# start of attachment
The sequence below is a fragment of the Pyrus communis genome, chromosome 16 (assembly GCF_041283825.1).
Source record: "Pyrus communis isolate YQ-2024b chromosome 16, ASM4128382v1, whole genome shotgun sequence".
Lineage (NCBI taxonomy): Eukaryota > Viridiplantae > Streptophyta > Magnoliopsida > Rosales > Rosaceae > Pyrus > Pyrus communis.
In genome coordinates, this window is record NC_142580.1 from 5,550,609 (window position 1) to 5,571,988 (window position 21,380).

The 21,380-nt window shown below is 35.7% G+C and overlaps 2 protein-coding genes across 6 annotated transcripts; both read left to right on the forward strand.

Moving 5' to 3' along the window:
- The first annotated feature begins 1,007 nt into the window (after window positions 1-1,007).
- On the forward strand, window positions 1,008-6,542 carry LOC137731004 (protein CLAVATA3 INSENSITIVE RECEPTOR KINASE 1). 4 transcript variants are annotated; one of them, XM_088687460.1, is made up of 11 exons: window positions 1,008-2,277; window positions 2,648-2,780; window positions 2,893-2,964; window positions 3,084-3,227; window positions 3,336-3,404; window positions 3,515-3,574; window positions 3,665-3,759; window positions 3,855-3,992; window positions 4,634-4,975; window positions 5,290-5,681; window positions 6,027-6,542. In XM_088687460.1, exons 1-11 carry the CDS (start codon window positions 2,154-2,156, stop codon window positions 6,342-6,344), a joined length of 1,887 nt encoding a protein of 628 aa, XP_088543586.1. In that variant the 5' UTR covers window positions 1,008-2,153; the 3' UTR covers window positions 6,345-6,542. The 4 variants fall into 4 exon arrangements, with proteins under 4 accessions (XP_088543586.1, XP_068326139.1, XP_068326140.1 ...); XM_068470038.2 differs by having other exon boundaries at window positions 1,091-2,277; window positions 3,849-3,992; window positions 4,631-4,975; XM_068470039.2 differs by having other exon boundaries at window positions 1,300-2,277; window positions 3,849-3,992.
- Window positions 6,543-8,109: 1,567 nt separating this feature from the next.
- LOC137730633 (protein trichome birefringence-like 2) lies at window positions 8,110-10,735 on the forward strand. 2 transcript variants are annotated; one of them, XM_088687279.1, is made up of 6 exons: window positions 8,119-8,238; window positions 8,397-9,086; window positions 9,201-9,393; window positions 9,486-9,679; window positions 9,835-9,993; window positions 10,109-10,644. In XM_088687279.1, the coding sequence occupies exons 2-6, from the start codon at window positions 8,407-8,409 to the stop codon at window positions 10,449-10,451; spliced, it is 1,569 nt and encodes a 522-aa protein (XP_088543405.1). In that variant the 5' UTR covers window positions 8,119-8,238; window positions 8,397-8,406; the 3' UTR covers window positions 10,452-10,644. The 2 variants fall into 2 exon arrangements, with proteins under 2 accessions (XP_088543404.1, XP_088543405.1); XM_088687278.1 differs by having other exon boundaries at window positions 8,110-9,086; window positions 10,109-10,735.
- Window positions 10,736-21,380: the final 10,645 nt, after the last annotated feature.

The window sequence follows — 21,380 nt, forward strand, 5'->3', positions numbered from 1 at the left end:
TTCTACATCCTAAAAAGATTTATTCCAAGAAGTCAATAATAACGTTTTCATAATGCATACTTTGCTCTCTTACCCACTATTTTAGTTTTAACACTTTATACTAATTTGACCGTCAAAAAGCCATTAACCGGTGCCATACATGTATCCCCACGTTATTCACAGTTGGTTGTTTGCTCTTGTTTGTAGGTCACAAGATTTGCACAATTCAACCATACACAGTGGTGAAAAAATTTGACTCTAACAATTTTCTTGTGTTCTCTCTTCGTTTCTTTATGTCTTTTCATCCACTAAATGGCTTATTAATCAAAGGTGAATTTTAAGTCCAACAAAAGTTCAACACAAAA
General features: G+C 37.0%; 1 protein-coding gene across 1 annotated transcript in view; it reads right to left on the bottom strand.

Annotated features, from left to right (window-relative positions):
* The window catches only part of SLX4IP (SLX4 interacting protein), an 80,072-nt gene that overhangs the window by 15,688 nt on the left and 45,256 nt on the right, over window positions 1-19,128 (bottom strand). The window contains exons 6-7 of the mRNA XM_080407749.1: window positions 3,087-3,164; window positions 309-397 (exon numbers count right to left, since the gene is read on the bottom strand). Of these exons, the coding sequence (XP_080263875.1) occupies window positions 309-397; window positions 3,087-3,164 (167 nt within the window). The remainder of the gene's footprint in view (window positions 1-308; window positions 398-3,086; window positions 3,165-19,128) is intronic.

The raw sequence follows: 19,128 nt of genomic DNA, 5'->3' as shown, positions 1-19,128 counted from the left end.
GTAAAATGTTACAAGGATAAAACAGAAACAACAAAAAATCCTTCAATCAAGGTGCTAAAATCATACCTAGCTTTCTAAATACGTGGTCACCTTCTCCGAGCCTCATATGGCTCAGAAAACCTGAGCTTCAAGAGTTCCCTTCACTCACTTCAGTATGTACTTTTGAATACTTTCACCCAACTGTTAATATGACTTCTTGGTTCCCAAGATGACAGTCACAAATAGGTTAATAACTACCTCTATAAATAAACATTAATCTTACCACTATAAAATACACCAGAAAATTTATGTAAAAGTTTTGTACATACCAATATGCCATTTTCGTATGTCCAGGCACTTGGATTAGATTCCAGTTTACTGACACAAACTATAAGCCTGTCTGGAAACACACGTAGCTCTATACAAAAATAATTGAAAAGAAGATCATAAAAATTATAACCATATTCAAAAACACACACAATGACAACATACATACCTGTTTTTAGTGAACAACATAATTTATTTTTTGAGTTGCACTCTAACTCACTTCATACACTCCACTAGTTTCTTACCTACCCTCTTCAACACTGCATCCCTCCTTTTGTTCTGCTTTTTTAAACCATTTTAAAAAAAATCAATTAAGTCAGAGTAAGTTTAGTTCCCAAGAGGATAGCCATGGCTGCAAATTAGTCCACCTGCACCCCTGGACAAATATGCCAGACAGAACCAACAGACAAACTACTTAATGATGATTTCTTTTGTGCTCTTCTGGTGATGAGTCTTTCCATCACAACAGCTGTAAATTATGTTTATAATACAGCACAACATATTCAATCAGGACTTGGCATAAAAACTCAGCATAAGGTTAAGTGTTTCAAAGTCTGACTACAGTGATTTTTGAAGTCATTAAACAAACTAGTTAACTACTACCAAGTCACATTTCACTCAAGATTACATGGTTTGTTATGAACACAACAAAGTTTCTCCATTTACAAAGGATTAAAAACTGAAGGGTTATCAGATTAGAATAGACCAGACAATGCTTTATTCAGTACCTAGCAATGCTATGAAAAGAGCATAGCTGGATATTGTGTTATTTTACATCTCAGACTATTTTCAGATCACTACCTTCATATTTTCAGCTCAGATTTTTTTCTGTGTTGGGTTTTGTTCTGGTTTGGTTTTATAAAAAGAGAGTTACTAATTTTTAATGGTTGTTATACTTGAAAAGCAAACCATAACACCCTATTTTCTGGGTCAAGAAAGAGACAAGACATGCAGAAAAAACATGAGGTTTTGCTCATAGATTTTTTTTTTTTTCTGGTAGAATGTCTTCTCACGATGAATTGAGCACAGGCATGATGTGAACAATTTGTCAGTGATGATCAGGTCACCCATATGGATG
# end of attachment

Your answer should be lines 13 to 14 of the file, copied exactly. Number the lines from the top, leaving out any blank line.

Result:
TTCTACATCCTAAAAAGATTTATTCCAAGAAGTCAATAATAACGTTTTCATAATGCATACTTTGCTCTCTTACCCACTATTTTAGTTTTAACACTTTATACTAATTTGACCGTCAAAAAGCCATTAACCGGTGCCATACATGTATCCCCACGTTATTCACAGTTGGTTGTTTGCTCTTGTTTGTAGGTCACAAGATTTGCACAATTCAACCATACACAGTGGTGAAAAAATTTGACTCTAACAATTTTCTTGTGTTCTCTCTTCGTTTCTTTATGTCTTTTCATCCACTAAATGGCTTATTAATCAAAGGTGAATTTTAAGTCCAACAAAAGTTCAACACAAAA
General features: G+C 37.0%; 1 protein-coding gene across 1 annotated transcript in view; it reads right to left on the bottom strand.